Elon Musk’s New Battery Farm in Australia


  • Elon Musk and Neoen are collaborating on the supersized sequel to Tesla’s existing battery farm in South Australia.
  • The Hornsdale Power Reserve has been a huge success, and the new battery is multiple times larger.
  • The renewable future will include a variety of sources to cover all times of day and conditions.

    After the undeniable success of Elon Musk’s battery farm, the Tesla head honcho and the government of Victoria, Australia are following it up by building a new, much larger, 300-megawatt battery farm.

    You like Elon Musk. So do we. Let’s nerd out over his creations together.

    As a refresher, in 2016, South Australia experienced a near total blackout after a crazy storm brought 80,000 lightning strikes and at least two tornadoes to the area. When a politician blamed the blackouts on the push for renewable energy, Musk and Tesla bet they could power the area with the company’s PowerPacks within 100 days—and did it in 60.

    In just two years, the Neoen-owned Hornsdale Power Reserve—literally a facility full of PowerPacks that receives and stores energy from nearby wind and solar farms—has worked as advertised, saving South Australia more than $100 million in network costs. By storing power up to its capacity of 100 MW, this “battery” can absorb brief blips in the grid surrounding it, reducing outages for residents and easing the burden on businesses or facilities that lose money, product, and more during those outages.

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    Victorian Big Battery Megapack will be built about 40 miles outside Melbourne, and it’s double even the upgraded size of the existing Hornsdale Power Reserve. Like Hornsdale before, the Victorian Big Battery Megapack will become the largest facility of its kind in the world.

    The battery farm itself is a storage system. South Australia has a robust infrastructure of renewables like solar energy farms, and both the state and Musk view storage as a key part of making renewables an everyday competitor. That’s because solar is subject to fluctuations that greatly vary its energy output, which makes it difficult to predict as well as price for consumers. The renewable future is likely made of a patchwork of sources that work best in different environments, times of day, and conditions.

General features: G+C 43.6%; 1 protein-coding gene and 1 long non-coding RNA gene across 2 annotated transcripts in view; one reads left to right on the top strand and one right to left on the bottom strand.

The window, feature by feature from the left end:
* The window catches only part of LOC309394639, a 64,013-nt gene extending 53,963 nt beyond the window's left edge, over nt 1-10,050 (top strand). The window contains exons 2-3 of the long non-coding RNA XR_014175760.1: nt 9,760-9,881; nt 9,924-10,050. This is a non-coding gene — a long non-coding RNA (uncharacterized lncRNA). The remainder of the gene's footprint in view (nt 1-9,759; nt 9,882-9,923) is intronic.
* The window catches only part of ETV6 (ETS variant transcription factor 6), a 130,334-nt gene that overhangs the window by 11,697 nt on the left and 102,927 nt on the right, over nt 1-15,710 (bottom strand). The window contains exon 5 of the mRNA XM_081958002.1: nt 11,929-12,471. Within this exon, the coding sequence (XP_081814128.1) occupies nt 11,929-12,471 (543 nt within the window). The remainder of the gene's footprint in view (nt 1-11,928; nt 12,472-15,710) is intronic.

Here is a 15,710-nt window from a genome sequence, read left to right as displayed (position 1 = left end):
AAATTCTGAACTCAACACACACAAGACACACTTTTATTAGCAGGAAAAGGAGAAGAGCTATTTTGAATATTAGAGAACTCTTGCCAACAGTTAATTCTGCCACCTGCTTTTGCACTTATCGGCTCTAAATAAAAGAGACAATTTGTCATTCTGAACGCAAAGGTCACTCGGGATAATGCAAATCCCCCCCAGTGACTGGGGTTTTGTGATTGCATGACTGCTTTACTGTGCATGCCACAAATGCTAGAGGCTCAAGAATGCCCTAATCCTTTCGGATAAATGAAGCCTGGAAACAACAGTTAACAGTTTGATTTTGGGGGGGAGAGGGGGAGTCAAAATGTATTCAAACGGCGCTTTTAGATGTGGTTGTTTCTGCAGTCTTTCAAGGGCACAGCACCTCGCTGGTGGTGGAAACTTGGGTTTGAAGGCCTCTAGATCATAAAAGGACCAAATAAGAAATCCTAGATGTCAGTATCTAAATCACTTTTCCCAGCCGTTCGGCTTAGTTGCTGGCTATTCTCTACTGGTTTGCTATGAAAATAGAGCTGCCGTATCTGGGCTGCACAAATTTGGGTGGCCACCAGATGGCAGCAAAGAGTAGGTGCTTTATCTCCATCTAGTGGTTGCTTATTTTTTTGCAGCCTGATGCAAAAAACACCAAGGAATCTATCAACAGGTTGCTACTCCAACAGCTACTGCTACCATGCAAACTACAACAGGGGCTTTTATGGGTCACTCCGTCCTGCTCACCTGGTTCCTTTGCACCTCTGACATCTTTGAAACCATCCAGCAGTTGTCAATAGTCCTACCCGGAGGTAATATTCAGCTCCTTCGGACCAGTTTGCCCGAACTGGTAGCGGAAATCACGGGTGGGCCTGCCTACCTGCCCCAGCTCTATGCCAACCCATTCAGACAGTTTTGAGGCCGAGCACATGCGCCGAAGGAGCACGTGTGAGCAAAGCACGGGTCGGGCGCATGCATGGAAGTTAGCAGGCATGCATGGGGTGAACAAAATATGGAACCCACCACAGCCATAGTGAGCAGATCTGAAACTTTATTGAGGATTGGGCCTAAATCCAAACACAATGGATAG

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    If that sounds fussy or tedious, think about the food your family eats every day. It’s a mix of animals that evolved in different climates, grains from around the world, fruits and vegetables that vary by season, and even preserved and fermented products that are only edible because of how they’re prepared. We can put together a similar “menu” of renewables, and battery farms like Victorian Big Battery Megapack help to make that selection more “shelf stable.”

    Neoen is again footing the bill for the Megapack. It’s likely that having increased stability and delivery lets Neoen make a better sales pitch for the renewables it builds for and sells around the world, making this a win-win situation.

    When the battery is fully charged, it can provide power back into its intended South Australia grid for about an hour and a half. On a typical peak summer day, the hot and dry state has abundant sunshine and equally high energy needs. South Australia has led the way globally toward an all-renewable grid, including a recent milestone where the grid was powered only by solar for an entire hour.

    Strangely, too much solar at once can also be bad for the grid as well as energy prices. Evening out the highs by redistributing them to the lows is something that, Australian officials say, will stabilize the grid and keep uptime high. They’ve also passed a law allowing the local power distributor to “switch off” household solar if the grid is unstable due to excess.

    Here in the U.S., we think of peak hours as a bad thing—when residents are encouraged to switch off high-usage appliances and conserve energy to prevent brownouts or even blackouts. But in Australia, the abundance of solar energy means people are encouraged to do their most energy intensive things in the peak of the afternoon. With increased solar storage in the Megapack, perhaps all hours can be dishwasher hours again.

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